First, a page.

A Roomba takes a picture of a woman in the bathroom and it’s all posted on Facebook

It’s a story of data-hungry machines, underpaid workers and dodgy contracts, who get spied on by purchased devices.

A woman in the bathroom in a lavender T-shirt and lowered underwear, a child on her stomach in the middle of a hallway, feet, legs, empty rooms, rooms with dogs running around in solitude. All images have the same framing, as if taken by someone lying on the ground looking down. However, the photos were not taken by a human but by a vacuum cleaner.

To be precise from the Roomba J7 from iRobot, the world’s largest supplier of robot vacuum cleaners bought by Amazon for $1.7 billion. Now, it may seem absurd that a robot vacuum turns into an ubiquitous spy, but it all becomes clear by unraveling a story of data-hungry machines, underpaid workers in windowless rooms, and incomprehensible contracts built on a misleading semantics. . Let’s go step by step.

It all starts with 15 images

January 2022, MIT Technology Review Since received 15 screenshots taken by a vacuum cleaner and then posted to closed social media groups. Comment is it possible? In reality, the journey of the stolen snaps isn’t even too long. The vacuums photograph everything, then send the images to Scale Ai, a start-up where (human) workers around the world tag data, audio and photos.

Data is the first step, it is used to make robots more efficient, and able to develop machine learning to go far beyond simple aspiration. However, they don’t do everything on their own, human intervention is always necessary to achieve business goals, and that’s where Scale Ai workers come in. “There’s always a bunch of humans sitting somewhere, usually in a windowless room, just doing a bunch of point-and-click, ‘Yeah, that’s an object or that’s not an object,'” explained Matt. Beane, an assistant professor at the University of California, Santa Barbara who studies the human labor behind robotics.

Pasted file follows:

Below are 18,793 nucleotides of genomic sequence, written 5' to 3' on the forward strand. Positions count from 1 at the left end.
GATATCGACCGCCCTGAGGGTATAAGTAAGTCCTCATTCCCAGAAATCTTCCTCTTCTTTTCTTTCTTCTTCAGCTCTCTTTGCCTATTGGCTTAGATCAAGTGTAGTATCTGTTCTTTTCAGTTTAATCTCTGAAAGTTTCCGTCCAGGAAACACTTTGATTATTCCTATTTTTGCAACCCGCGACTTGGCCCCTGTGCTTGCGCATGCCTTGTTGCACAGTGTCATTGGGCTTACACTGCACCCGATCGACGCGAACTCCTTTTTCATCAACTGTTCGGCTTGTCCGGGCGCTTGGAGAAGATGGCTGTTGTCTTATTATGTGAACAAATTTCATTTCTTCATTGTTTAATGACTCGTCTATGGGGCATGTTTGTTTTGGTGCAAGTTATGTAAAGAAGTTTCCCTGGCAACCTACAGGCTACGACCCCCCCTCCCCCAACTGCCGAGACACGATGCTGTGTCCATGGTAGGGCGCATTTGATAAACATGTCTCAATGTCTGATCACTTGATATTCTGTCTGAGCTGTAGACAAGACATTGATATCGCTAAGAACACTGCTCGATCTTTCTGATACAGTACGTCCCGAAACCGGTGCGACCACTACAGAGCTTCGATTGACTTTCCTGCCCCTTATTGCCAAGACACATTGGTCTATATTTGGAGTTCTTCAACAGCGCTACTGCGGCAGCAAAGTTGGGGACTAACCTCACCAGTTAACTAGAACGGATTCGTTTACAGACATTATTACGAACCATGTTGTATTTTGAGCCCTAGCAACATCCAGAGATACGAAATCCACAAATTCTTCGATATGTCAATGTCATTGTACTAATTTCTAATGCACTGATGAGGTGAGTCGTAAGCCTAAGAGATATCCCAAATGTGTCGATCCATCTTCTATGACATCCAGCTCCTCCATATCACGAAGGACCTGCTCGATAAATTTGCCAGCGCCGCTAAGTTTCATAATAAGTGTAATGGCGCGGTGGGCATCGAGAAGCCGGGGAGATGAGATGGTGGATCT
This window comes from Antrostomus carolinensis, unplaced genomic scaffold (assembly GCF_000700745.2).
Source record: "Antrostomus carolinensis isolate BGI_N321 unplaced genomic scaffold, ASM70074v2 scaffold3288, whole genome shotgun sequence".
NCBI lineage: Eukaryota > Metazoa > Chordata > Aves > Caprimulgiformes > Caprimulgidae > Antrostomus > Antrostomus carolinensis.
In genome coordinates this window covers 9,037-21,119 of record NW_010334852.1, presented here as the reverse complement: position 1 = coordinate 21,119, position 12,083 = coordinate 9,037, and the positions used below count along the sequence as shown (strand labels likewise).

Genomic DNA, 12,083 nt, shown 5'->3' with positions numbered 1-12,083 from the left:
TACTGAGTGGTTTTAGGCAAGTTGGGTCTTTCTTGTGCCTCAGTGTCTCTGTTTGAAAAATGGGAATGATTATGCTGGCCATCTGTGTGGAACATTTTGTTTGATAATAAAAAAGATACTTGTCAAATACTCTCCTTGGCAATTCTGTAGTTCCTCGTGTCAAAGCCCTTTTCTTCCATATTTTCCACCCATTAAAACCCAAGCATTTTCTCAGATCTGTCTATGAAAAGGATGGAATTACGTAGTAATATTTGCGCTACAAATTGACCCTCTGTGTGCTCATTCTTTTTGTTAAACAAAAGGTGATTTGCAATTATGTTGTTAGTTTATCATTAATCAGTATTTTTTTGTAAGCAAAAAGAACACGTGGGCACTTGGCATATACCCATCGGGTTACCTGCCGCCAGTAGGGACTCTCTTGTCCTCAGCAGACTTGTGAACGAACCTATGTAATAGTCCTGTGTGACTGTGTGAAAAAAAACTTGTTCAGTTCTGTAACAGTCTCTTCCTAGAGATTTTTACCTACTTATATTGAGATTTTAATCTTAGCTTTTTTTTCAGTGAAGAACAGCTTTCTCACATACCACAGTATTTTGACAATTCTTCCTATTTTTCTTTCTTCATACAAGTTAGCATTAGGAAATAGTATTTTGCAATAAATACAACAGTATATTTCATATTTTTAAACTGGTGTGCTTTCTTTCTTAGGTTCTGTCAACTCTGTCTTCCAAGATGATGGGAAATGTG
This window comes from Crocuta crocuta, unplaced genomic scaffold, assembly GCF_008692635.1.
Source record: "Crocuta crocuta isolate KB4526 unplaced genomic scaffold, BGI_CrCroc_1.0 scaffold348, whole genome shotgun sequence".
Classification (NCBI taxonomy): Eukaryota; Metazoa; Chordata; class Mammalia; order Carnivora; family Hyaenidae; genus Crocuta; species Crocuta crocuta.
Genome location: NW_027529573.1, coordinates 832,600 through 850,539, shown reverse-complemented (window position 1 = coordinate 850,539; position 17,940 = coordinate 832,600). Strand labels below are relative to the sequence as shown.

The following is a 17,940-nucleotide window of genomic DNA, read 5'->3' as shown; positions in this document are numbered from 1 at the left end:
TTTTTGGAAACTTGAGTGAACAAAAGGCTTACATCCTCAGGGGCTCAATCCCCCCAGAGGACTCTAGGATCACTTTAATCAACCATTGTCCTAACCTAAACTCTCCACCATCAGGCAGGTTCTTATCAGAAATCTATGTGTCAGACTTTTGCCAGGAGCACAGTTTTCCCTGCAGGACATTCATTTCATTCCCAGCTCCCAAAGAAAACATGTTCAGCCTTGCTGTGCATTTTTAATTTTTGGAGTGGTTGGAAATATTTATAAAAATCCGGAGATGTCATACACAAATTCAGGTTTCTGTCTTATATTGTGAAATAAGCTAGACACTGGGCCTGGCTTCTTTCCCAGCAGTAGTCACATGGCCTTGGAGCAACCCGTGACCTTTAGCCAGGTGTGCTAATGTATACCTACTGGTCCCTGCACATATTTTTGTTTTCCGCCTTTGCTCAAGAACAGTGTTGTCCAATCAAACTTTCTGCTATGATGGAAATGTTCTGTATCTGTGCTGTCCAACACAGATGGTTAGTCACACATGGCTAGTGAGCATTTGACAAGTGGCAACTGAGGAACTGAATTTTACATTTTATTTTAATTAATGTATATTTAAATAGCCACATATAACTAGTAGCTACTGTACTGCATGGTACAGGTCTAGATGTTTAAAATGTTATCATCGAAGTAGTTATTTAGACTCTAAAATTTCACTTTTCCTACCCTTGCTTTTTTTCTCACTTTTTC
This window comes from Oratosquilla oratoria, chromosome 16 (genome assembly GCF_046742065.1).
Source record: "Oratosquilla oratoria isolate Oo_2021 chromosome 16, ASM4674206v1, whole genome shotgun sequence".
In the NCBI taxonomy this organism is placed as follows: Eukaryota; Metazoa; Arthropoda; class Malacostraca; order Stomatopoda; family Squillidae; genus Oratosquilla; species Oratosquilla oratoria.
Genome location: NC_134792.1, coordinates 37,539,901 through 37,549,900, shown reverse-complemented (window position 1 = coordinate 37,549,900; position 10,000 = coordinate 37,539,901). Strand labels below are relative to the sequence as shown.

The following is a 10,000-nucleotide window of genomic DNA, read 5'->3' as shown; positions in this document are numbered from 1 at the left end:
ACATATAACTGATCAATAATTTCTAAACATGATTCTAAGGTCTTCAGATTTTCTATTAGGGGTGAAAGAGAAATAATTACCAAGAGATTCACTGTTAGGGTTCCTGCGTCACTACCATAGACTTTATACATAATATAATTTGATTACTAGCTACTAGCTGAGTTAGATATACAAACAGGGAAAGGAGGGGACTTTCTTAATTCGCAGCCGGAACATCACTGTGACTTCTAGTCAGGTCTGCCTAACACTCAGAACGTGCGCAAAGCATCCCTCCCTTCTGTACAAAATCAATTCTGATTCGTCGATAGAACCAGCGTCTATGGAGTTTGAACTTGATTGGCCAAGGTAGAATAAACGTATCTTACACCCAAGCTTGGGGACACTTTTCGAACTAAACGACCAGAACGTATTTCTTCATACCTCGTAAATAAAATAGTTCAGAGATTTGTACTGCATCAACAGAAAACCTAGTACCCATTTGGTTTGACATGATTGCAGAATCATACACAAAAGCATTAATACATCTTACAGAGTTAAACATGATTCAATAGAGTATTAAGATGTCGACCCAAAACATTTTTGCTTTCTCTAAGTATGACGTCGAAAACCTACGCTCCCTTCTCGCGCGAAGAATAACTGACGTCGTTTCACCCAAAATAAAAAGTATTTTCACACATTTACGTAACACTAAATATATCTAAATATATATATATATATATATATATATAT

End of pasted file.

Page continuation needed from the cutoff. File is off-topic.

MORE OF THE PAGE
And the 15 images sent to MIT are only a tiny part of the ecosystem of data provided. In fact, IRobot said it shared over 2 million images with Scale AI alone. And then there’s another unqualified pool of screenshots submitted to other data annotation platforms. James Baussmann, a spokesperson for iRobot, also said in an email that the company had “taken every precaution to ensure that personal data is taken securely and in accordance with applicable law”, but screenshots are output from the protected circuit.

Data-intensive machines

From the start, iRobot has been all about computer vision. Its first automatic device, the Roomba 980, debuted in 2015. It was the first to map a home, adjust its cleaning strategy based on room size, and identify obstacles to avoid. But the artificial vision of robot vacuum cleaners at a price that is not the sale price. To work well, it must be trained on a large and dispersed data set capable of adapting to any home, despite differences in the perimeter or distribution of objects in a room.

The problem is that heavy data can be invasive. “They have powerful hardware, powerful sensors,” Dennis Giese, a PhD student at Northeastern University who studies security vulnerabilities in Internet of Things devices, told MIT Technology Review. “And they can run around your house and you don’t have a way to control them, especially devices with advanced cameras and artificial intelligence, like iRobot’s Roomba J7 series. So to collect all the data able to power hungry machines, you have to spy inside houses.

The “labellers” come into play

The other big protagonist in this story is Scale AI, a start-up that deals with data annotation, a young and growing sector that is expected to reach a market value of $13.3 billion in 2030. The need to feed artificial intelligence with information has created a new profession, that of data labeler. The average profile is still the same as for all emerging trades of the 19th century. Low wages and employment in developing countries.

Indeed, Scale Ai, the market leader, has recruited thousands of workers from less wealthy countries. In 2020, he then ran Project IO and showed his army these ascending images sought by hidden eyes inside homes. The taggers in their Facebook or Discord groups started discussing the IO project and some screenshots were revealed. The company was quick to point out that this is a privacy breach and that employees have signed confidentiality agreements on the material. But how do you control thousands of remote workers all over the world. It lacks an adequate security system, and it is precisely lacking within a company that sees everything in everyone’s homes.

The usual trick for the perfect scam

The latest player in the vacuum cleaner scandal is unwitting buyers. The tricks are always the same, unclear regulations, difficult instructions, minimal semantic differences which then translate into the possibility or not of being spied on at home. For example, the distinction between sharing and selling data, or between privacy and security. To support this system, there is also weak and too easily circumvented legislation, and for this reason, people unknowingly give consent to robots to photograph them while they are sitting on the toilet.

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